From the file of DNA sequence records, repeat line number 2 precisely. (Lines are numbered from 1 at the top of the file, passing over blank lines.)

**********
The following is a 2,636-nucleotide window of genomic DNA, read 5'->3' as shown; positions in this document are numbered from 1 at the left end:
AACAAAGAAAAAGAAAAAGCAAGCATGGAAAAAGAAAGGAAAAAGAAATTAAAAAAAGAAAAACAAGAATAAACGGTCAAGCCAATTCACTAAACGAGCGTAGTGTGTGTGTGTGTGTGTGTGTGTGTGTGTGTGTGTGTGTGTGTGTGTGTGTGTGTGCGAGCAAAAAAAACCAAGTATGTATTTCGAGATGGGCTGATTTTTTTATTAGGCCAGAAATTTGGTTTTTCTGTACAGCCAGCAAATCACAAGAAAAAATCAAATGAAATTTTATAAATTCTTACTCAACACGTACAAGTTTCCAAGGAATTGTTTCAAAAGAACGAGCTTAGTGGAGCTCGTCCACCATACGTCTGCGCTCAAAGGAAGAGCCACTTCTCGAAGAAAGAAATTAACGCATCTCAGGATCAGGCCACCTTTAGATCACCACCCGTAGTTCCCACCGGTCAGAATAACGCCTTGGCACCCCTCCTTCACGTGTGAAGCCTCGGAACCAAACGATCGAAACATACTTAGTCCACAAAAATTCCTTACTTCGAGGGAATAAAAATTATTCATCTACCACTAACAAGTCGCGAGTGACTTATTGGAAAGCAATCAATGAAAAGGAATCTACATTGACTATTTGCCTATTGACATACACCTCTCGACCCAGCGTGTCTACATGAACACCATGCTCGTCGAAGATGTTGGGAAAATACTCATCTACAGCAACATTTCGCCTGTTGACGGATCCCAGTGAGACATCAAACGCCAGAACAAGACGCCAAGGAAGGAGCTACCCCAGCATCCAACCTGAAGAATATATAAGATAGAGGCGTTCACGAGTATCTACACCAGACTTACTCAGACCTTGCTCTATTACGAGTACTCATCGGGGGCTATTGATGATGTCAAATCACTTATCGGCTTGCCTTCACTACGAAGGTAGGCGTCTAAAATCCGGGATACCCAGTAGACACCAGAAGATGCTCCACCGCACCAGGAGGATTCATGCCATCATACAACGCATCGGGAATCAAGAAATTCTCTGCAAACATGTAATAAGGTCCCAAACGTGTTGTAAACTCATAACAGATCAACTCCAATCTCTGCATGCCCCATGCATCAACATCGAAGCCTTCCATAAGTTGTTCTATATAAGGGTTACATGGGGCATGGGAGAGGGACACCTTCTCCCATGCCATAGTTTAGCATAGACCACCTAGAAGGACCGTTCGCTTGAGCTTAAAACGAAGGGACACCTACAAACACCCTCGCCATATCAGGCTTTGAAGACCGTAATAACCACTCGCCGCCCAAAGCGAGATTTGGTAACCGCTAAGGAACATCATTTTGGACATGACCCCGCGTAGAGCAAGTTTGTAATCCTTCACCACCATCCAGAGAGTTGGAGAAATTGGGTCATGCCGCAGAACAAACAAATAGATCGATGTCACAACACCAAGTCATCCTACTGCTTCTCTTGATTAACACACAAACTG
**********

AACAAAGAAAAAGAAAAAGCAAGCATGGAAAAAGAAAGGAAAAAGAAATTAAAAAAAGAAAAACAAGAATAAACGGTCAAGCCAATTCACTAAACGAGCGTAGTGTGTGTGTGTGTGTGTGTGTGTGTGTGTGTGTGTGTGTGTGTGTGTGTGTGTGTGCGAGCAAAAAAAACCAAGTATGTATTTCGAGATGGGCTGATTTTTTTATTAGGCCAGAAATTTGGTTTTTCTGTACAGCCAGCAAATCACAAGAAAAAATCAAATGAAATTTTATAAATTCTTACTCAACACGTACAAGTTTCCAAGGAATTGTTTCAAAAGAACGAGCTTAGTGGAGCTCGTCCACCATACGTCTGCGCTCAAAGGAAGAGCCACTTCTCGAAGAAAGAAATTAACGCATCTCAGGATCAGGCCACCTTTAGATCACCACCCGTAGTTCCCACCGGTCAGAATAACGCCTTGGCACCCCTCCTTCACGTGTGAAGCCTCGGAACCAAACGATCGAAACATACTTAGTCCACAAAAATTCCTTACTTCGAGGGAATAAAAATTATTCATCTACCACTAACAAGTCGCGAGTGACTTATTGGAAAGCAATCAATGAAAAGGAATCTACATTGACTATTTGCCTATTGACATACACCTCTCGACCCAGCGTGTCTACATGAACACCATGCTCGTCGAAGATGTTGGGAAAATACTCATCTACAGCAACATTTCGCCTGTTGACGGATCCCAGTGAGACATCAAACGCCAGAACAAGACGCCAAGGAAGGAGCTACCCCAGCATCCAACCTGAAGAATATATAAGATAGAGGCGTTCACGAGTATCTACACCAGACTTACTCAGACCTTGCTCTATTACGAGTACTCATCGGGGGCTATTGATGATGTCAAATCACTTATCGGCTTGCCTTCACTACGAAGGTAGGCGTCTAAAATCCGGGATACCCAGTAGACACCAGAAGATGCTCCACCGCACCAGGAGGATTCATGCCATCATACAACGCATCGGGAATCAAGAAATTCTCTGCAAACATGTAATAAGGTCCCAAACGTGTTGTAAACTCATAACAGATCAACTCCAATCTCTGCATGCCCCATGCATCAACATCGAAGCCTTCCATAAGTTGTTCTATATAAGGGTTACATGGGGCATGGGAGAGGGACACCTTCTCCCATGCCATAGTTTAGCATAGACCACCTAGAAGGACCGTTCGCTTGAGCTTAAAACGAAGGGACACCTACAAACACCCTCGCCATATCAGGCTTTGAAGACCGTAATAACCACTCGCCGCCCAAAGCGAGATTTGGTAACCGCTAAGGAACATCATTTTGGACATGACCCCGCGTAGAGCAAGTTTGTAATCCTTCACCACCATCCAGAGAGTTGGAGAAATTGGGTCATGCCGCAGAACAAACAAATAGATCGATGTCACAACACCAAGTCATCCTACTGCTTCTCTTGATTAACACACAAACTG